DARE (Dream Aspire Reach Experience)
DARE focuses on building the aspirations of Indigenous students through face-to-face mentoring and engagement with parents, teachers and Indigenous communities
The University of Southern Queensland’s DARE (Dream Aspire Reach Experience) Program aims to address the barriers related to participation in education for Aboriginal and Torres Strait Islander people. The curriculum-based program focuses on building the aspirations of students through face-to- face mentoring and engagement with parents, teachers and Indigenous communities. DARE engages with a variety of stakeholders to develop partnerships aimed at supporting school attendance and completion rates and raising students’ awareness of further education opportunities beyond the school gates. The importance of a holistic approach underpinned by Indigenous protocols and knowledge is integral in approaching school engagement, building rapport and trust.
Features of the program include:
- Year 10 secondary school students targeted to coincide with Senior Education and Training Planning
- 16 week program conducted in group settings within schools
- Indigenous and non-Indigenous undergraduate university students, Indigenous elders, Indigenous community leaders, business owners, health service employees, Community Education Counsellors, Queensland Police Officers and Indigenous Liaison Officers engaged as mentors
- Cross-cultural awareness training and ongoing support for mentors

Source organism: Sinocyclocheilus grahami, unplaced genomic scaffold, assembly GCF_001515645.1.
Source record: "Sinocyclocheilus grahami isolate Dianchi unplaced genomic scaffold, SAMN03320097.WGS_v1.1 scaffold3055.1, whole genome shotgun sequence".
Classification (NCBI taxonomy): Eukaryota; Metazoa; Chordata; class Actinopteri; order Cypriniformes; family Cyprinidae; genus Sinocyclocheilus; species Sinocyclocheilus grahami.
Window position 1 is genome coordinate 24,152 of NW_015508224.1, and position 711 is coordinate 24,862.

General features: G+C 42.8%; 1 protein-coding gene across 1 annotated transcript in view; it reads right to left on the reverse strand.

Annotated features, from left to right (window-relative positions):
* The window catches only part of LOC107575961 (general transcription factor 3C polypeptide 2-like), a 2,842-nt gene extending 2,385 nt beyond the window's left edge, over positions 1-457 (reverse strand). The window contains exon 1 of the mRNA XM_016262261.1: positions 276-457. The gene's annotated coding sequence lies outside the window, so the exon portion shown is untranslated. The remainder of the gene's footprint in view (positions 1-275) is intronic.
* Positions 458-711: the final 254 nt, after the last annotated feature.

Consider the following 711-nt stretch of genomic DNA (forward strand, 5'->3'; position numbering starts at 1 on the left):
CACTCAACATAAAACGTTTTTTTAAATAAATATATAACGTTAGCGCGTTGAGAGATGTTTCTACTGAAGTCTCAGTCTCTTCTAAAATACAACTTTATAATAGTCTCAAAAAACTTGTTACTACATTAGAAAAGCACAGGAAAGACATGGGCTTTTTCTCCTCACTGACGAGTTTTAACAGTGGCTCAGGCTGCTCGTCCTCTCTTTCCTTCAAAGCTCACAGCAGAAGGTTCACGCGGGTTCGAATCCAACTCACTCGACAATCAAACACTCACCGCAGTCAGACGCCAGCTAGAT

- Cultural understanding, historical awareness and self-identity development incorporated to benefit both mentees and mentors
- DARE Traditional Indigenous Games School Competition
- DARE Leadership Camp involving guest speakers, leadership and motivation workshops, team building, and cultural experiences, and
- DARE Awards Ceremony to celebrate participation, academic and attendance achievements.
The program aims to:
- raise the aspirations of Indigenous students to higher education
- improve secondary school attendance and completion rates of Indigenous students
- improve English literacy and numeracy skills of Indigenous students
- promote healthy and positive lifestyles for Indigenous students to improve their participation in education
- promote and foster cultural respect and understanding, and
- bridge the gap between schools, communities and universities.
The program is partially HEPPP-funded, supporting leadership camps, traditional game days, and awards evenings. In-kind support from the University of Southern Queensland allows the program to run in 15 secondary schools, with sponsorship from Arrow Energy allowing the provision of scholarships and extension of the program to a further two schools.
Success of the program is judged based on school participation, secondary student enrolment patterns and attendance rates, academic improvement records from schools, surveys, focus groups and reflective journals. Early indications are positive:
- 10 secondary schools engaged in 2012, increasing to 15 in 2013
- 25 undergraduate students volunteered as mentors in 2012, increasing to 56 undergraduates and community members acting as mentors in 2013
- 405 secondary school students engaged in 2013
- improved attendance rates, engagement and completion rates
- increased Indigenous Higher Education Pathways Program enrolments at the University of Southern Queensland from DARE engagement initiatives.
The program is now in its second year of operation, and its impact on the tertiary aspirations and success rates of Indigenous students is only beginning to be seen. Given the program’s success and support from Aboriginal and Torres Strait Islander communities, plans are underway to continue its expansion across the university’s three campuses from 2014.
This case study is one of a series of 39 presented in our case study publication, Access and Participation in Higher Education: Outreach – Access – Support.